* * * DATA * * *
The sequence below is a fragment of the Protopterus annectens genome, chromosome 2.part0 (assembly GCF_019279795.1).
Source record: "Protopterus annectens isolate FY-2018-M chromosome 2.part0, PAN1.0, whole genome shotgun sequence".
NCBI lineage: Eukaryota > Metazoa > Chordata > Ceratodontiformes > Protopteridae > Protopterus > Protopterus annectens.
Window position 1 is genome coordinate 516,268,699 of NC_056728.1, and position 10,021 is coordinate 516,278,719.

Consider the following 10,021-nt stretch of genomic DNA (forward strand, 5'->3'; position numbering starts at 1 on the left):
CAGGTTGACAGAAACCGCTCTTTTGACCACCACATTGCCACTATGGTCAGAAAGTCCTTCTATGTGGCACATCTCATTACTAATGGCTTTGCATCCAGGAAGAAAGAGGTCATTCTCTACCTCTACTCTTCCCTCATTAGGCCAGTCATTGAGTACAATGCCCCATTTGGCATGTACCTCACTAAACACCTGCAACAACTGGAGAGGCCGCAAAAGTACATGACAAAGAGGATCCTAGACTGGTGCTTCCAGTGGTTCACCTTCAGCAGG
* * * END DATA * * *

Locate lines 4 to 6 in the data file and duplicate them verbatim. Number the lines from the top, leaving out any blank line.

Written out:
Window position 1 is genome coordinate 516,268,699 of NC_056728.1, and position 10,021 is coordinate 516,278,719.

Consider the following 10,021-nt stretch of genomic DNA (forward strand, 5'->3'; position numbering starts at 1 on the left):
CAGGTTGACAGAAACCGCTCTTTTGACCACCACATTGCCACTATGGTCAGAAAGTCCTTCTATGTGGCACATCTCATTACTAATGGCTTTGCATCCAGGAAGAAAGAGGTCATTCTCTACCTCTACTCTTCCCTCATTAGGCCAGTCATTGAGTACAATGCCCCATTTGGCATGTACCTCACTAAACACCTGCAACAACTGGAGAGGCCGCAAAAGTACATGACAAAGAGGATCCTAGACTGGTGCTTCCAGTGGTTCACCTTCAGCAGG